San Francisco striving to weave together style, manufacturing to rival global fashion capitals

The editors in New York know her. The designers in Paris fear her. The Obamas wear her clothes.

Julienne Weston has conquered the fashion world. But rather than cash in on her cachet and take up residence on Madison Avenue, she has done it all from San Francisco. It was here where she grew Weston Wear from a fashion startup to a global brand, carried by fine boutiques worldwide while still being manufactured in the same town where it is designed.

Weston is a rarity. She’s watched the San Francisco garment industry shrink from more than 10,000 workers when Weston began in the 1980s to a fifth of that — or less — today.

Keeping it local has been a challenge, but, “I can make it work,” she says.

You could say the world needs more Julienne Westons — and to that, city leaders would reply, “We’re working on it.”

San Francisco has a burgeoning crop of designers who are learning the trade here, and Fashion SF is trying to keep them from fleeing to fashion capitals such as Los Angeles or New York.

Started by Mayor Ed Lee in late 2011, Fashion SF’s goal might seem ambitious, but it’s not out of reach: make Fog City a fashion mecca on par with the Milans and Tokyos of the world, while positioning San Francisco as a clothing innovation capital in the same way it’s known for silicon gadgets and computer code.

For one, the atmosphere in San Francisco is in many ways ideal for a designer.

“We have a zeitgeist here that nurtures creativity,” said Diane Green, who chairs the fashion department at City College of San Francisco. “It’s not as cutthroat as it is in New York. … People here exchange ideas.”

San Francisco also provides a ready-made, ready-to-order market.

“There’s been an incredible growth in interest in fashion,” said Simon Ungless, head of the School of Fashion at the Academy of Art University. Television shows such as “America’s Next Top Model” have demystified the world of haute couture, and the growing army of young adults with technology-sector cash to burn are interested in spending it on clothes — and not just any clothes, Ungless says.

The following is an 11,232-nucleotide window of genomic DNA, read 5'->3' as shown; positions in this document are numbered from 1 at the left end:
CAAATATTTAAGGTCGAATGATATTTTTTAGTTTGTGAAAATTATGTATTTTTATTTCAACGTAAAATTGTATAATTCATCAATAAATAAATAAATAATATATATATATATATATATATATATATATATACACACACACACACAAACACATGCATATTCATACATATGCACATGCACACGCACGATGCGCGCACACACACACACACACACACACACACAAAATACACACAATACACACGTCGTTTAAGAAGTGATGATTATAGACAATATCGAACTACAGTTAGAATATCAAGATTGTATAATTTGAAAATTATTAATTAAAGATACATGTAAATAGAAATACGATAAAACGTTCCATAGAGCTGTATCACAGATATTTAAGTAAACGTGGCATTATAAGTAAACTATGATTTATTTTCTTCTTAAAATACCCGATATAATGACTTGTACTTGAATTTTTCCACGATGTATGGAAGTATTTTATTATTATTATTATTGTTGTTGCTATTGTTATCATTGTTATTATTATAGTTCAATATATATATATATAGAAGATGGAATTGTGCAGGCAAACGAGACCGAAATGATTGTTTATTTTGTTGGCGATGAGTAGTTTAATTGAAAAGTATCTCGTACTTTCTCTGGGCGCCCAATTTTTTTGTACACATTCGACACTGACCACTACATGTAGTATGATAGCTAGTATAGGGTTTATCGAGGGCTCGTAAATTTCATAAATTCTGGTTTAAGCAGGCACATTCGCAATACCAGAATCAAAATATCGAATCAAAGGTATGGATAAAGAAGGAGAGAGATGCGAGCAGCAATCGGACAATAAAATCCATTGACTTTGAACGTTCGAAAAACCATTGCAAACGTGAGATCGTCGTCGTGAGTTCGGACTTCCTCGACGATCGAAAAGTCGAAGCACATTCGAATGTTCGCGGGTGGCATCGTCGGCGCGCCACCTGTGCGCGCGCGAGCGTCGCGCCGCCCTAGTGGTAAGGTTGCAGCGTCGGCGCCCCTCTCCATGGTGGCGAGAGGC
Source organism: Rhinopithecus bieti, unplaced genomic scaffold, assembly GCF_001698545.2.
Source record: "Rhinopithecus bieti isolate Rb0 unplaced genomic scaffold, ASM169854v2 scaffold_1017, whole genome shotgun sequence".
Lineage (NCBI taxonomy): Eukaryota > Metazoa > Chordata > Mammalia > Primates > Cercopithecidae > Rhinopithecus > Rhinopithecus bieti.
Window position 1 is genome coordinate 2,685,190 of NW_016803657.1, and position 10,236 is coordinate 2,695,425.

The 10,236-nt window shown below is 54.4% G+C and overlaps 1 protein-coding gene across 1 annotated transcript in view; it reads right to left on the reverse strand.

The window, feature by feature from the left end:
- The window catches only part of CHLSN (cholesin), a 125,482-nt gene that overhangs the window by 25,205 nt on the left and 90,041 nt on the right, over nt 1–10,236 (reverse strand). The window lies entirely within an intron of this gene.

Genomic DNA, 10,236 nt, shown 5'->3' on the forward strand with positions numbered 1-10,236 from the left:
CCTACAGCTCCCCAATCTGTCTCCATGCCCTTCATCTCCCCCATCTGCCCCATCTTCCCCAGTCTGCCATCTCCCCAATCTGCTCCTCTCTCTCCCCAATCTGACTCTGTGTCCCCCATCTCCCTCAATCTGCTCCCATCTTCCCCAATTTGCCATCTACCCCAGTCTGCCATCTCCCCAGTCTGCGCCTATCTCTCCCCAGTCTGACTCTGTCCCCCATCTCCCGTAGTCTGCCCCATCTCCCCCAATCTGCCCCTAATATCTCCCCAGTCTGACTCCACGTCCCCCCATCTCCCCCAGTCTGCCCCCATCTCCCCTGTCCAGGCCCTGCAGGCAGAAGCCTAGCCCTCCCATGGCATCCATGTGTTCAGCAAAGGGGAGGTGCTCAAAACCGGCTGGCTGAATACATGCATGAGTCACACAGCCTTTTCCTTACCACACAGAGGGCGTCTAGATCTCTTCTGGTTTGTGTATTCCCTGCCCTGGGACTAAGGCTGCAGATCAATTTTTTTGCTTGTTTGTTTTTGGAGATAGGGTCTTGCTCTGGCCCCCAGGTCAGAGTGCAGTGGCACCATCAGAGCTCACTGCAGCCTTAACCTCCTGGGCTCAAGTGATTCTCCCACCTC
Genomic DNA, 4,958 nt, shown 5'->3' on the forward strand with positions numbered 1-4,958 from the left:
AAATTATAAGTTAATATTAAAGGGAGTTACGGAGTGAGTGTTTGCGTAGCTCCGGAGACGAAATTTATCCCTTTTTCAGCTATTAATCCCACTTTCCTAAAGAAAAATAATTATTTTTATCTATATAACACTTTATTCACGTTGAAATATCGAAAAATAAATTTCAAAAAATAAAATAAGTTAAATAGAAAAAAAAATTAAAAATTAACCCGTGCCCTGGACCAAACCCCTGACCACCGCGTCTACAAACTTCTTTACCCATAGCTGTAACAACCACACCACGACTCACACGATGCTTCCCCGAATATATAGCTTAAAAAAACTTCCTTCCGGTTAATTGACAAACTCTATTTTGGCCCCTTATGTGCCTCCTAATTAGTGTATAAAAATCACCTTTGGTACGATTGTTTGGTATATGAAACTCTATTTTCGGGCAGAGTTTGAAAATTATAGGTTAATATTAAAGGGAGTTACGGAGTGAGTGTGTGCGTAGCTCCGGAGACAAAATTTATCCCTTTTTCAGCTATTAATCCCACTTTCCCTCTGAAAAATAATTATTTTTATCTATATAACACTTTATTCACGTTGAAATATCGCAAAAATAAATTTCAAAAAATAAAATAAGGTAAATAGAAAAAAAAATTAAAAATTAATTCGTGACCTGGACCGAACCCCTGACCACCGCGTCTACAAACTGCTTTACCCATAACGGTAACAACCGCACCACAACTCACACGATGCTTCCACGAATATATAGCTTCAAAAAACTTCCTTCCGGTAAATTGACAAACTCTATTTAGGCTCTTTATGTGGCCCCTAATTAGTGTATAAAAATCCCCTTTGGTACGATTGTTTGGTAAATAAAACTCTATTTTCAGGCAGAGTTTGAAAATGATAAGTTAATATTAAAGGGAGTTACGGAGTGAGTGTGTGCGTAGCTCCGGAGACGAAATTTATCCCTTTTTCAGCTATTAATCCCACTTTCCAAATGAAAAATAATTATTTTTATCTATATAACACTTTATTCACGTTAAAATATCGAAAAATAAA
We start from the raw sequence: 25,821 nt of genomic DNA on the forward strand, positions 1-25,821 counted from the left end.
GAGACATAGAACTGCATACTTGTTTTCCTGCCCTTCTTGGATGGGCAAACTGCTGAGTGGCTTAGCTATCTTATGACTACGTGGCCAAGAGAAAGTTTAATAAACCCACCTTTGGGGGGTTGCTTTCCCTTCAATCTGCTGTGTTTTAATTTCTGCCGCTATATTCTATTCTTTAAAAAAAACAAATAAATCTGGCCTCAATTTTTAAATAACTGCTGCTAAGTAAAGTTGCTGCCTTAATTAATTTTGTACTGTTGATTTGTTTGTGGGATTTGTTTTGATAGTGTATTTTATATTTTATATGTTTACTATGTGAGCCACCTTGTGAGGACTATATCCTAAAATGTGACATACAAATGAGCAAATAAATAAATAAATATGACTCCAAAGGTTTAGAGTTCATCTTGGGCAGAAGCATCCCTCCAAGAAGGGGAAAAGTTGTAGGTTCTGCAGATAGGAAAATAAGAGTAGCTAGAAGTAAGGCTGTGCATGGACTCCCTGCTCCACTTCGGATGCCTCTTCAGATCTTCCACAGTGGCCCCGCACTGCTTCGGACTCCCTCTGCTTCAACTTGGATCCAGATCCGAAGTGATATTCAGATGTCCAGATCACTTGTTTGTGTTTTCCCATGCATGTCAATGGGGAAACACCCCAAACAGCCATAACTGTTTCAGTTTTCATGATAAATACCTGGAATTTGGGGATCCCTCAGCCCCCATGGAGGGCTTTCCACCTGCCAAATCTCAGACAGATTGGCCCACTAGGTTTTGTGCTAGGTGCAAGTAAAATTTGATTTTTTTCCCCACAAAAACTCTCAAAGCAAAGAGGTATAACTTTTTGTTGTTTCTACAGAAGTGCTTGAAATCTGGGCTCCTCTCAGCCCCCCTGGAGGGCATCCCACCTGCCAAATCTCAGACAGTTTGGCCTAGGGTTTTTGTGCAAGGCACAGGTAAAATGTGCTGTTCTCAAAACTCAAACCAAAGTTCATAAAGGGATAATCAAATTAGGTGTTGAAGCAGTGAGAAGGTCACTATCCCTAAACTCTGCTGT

“They’re hungry for fashion and want to get on board,” he said.

Yet it remains open to debate just how The City can keep the designers and “creative energy” in San Francisco when the glittering runways of Milan or London beckon.

For one, the manufacturing sector’s decline has hurt designers.

Although apparel accounts for 40 percent of all San Francisco manufacturing jobs, “There are only a small number of places to get pleating, sewing, cutting, bobbin, ruching and all other services completed in San Francisco,” Weston says. “There just aren’t many options for production.”

Outfitters who do well are the ones who can produce a small run of 100 to 500 items and sell them at a high-premium price point; think Taylor Stitch’s $180 dress shirts or Betabrand’s $88 corduroy pants, according to Janet Lees of SFMade, a nonprofit that works to boost The City’s manufacturing sector. But limitations on fabrics and expensive production costs take a toll.

This is where Lee’s Fashion SF might best be put to use: The initiative is spending $75,000 to commission a survey intended to find out exactly what local garment factories can make, and connect them to designers.